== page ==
Crowe aiding efforts to teach students about U.S. Constitution (Johnson City Press) State Sen. Rusty Crowe, R-Johnson City, has been named a founding member of the 917 Society, a nonprofit educational organization that provides free constitutions and programs to students in celebration of Constitution Day each year. The 917 Society’s mission is to give Tennessee students a better understanding of the freedoms provided to them by the U.S. Constitution. LINK

Bill to expand Shiloh National Military Park passes Congress, heads to president (Jackson Sun) On Wednesday, the U.S. House of Representatives followed the Senate and passed the Natural Resources Management Act, which included a provision to expand Shiloh National Military Park. “Expanding Shiloh National Military Park and giving these sites the resources needed for their upkeep is a crucial part of maintaining Tennessee’s military history,” Sen. Marsha Blackburn said in a news release. Sen. Lamar Alexander and Blackburn have been working for years to pass the Shiloh National Military Park Boundary Adjustment and Parker’s Crossroads Battlefield Designation Act. LINK

Interview: Congressman Chuck Fleischmann on Cohen testimony, border threat (WTVC-TV) Tennessee 3rd District Congressman Chuck Fleischmann says he questions the credibility of former Trump attorney Michael Cohen. Cohen testified Wednesday before Congress, saying the president directed him to pay hush money to two women who had affairs with Trump in exchange for their silence. Rep. Fleischmann says he was disappointed by Cohen’s previous lying to Congress, and urged the focus to remain on President Trump’s job as president. LINK

Electrolux tax bill would soar under corrected assessment (Commercial Appeal) When appliance maker Electrolux opened a Memphis factory in 2013, the Swedish firm’s PILOT tax cut sharply lowered its city and county property tax bill. But an error in the property assessment by public officials led to lower property tax bills than Electrolux was obligated to pay, even with the tax breaks in place. Now a recalculation by Melvin Burgess, the new Shelby County assessor, has more than doubled the company’s property value to $82.4 million from the original assessment of $38.7 million. LINK

Kellogg’s plans huge distribution center in Marshall County (Memphis Business Journal) Kellogg Co. has leased a huge Mid-South distribution center. The global food brand will be renting space in Marshall County’s Gateway Global Logistics Center, the company confirmed Wednesday afternoon. “Kellogg is leasing a warehouse space at the Gateway Global Logistics Center, which we expect to be operational this summer. The warehouse will be staffed by a third party,” a Kellogg’s spokesperson wrote in a Feb. 27 email. The global food brand is targeting a 775,000-square-foot building — being developed by Panattoni Development Co. — in the Marshall County logistics park, according to multiple sources close to the deal. LINK

Lincoln didn’t free the slaves in Tennessee — an East Tennessean did (Kingsport Times-News) Did you know that Abraham Lincoln’s Emancipation Proclamation didn’t apply to Tennessee? Lincoln had to be careful with the wording of his proclamation because there were four pro-slave states that remained loyal to the Union in addition to the newly formed West Virginia, which was also proslavery. Early in the proclamation, he wrote “all persons held as slaves within any State or designated part of a State, the people whereof shall then be in rebellion against the United States, shall be then, thenceforward, and forever free … ” LINK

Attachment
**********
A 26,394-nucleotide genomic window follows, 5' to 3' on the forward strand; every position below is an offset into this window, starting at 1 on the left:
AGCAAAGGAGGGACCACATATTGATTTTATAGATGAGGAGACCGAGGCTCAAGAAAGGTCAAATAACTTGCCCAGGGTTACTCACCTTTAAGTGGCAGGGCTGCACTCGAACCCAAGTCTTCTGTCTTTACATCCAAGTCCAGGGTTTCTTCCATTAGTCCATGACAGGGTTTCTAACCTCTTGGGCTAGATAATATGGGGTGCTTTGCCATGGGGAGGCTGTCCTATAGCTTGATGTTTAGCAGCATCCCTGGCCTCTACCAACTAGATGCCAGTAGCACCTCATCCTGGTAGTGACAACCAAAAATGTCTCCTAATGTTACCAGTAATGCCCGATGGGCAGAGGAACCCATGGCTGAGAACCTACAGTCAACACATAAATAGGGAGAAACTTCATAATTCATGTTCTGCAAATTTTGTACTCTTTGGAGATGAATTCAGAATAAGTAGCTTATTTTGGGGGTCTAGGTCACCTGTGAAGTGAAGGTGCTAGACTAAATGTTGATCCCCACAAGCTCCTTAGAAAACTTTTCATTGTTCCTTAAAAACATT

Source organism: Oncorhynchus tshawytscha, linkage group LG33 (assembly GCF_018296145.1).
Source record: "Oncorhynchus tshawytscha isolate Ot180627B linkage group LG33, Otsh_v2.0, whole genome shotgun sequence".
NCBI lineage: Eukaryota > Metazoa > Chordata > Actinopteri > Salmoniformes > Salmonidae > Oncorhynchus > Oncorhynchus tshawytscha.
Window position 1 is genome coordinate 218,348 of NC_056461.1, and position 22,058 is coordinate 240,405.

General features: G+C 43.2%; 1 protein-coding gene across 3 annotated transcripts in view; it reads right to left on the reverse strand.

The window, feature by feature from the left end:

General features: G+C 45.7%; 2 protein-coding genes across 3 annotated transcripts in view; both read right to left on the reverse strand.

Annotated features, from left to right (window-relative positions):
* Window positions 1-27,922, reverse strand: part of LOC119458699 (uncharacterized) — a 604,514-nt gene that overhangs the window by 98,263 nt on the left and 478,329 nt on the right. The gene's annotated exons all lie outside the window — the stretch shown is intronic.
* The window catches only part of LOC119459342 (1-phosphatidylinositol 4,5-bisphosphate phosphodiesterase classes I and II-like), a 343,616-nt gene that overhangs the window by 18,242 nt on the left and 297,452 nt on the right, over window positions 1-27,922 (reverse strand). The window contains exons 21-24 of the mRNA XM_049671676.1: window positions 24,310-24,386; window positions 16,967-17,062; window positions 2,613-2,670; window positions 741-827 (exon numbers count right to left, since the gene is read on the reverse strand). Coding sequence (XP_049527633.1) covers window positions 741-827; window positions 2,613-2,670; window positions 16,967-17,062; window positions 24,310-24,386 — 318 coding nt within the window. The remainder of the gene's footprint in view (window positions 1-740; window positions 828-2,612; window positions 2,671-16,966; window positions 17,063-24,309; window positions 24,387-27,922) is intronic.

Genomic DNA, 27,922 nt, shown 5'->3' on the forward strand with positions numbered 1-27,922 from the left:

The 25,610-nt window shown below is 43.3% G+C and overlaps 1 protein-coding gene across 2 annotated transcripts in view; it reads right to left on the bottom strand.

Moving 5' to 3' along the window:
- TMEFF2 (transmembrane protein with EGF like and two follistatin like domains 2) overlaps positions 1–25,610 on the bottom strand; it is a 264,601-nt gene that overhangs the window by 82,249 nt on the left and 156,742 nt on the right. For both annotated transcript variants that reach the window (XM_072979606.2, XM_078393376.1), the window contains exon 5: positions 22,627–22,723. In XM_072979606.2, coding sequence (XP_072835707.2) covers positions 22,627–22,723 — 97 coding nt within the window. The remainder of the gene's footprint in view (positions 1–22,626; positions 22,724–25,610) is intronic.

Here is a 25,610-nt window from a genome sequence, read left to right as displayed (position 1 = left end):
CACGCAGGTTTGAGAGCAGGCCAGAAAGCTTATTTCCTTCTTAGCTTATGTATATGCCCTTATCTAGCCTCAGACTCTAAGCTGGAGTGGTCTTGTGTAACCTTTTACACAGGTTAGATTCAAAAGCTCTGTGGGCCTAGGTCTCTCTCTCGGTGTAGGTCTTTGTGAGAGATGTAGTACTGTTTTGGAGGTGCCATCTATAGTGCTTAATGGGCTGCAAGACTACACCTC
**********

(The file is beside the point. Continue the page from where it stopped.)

ALABAMA: Alabama Gov. Kay Ivey proposing 10 cent gas tax hike in Alabama (AP) Alabama Gov. Kay Ivey on Wednesday proposed a 10-cent-a-gallon gas tax increase to fund road and bridge construction in a state where she says the infrastructure is crumbling. The proposed 10-cent increase would be phased in over three years and then the state fuel tax would be indexed to keep up with construction costs. The Republican governor said the state’s current 18-cent gas tax, which was last increased 27 years ago, has not adequately kept up with the state’s construction and maintenance needs. As a result, she said the state has dangerous and bumpy roadways, obsolete bridges and clogged traffic arteries that hinder the flow of motorists and commerce. LINK

ARKANSAS: Bid to strip Confederate link from Arkansas flag rejected (AP) Arkansas legislators on Wednesday rejected a proposal to change the meaning of one of the stars on the state flag from honoring the Confederacy to honoring the contributions Native Americans have made to the state. The majority-Republican House State Agencies and Governmental Affairs Committee defeated the measure, which wouldn’t have changed the flag’s design but would have changed the legal meaning of the blue star above Arkansas’ name on the flag. Instead of commemorating the Confederate States of America, it would have honored the Native American tribes that inhabited the state, including the Quapaw, Osage and Caddo. LINK

ILLINOIS: Illinois budget debate raises key questions on taxing retirement income (Reuters) Greetings from Illinois, a state that never tops the rankings of places to retire. We have one of the great American cities, but also polar vortexes and an enormous state budget deficit – and now there is renewed talk about taxing retirement income to help close the gap. Illinois is one of the few states that have an income tax but do not tax any retirement income. Two leading business groups recently renewed their calls to change that as part of broader, desperately needed fiscal reforms. The ensuing debate casts a spotlight on an important national conversation about how states should tax retirement income, if at all. LINK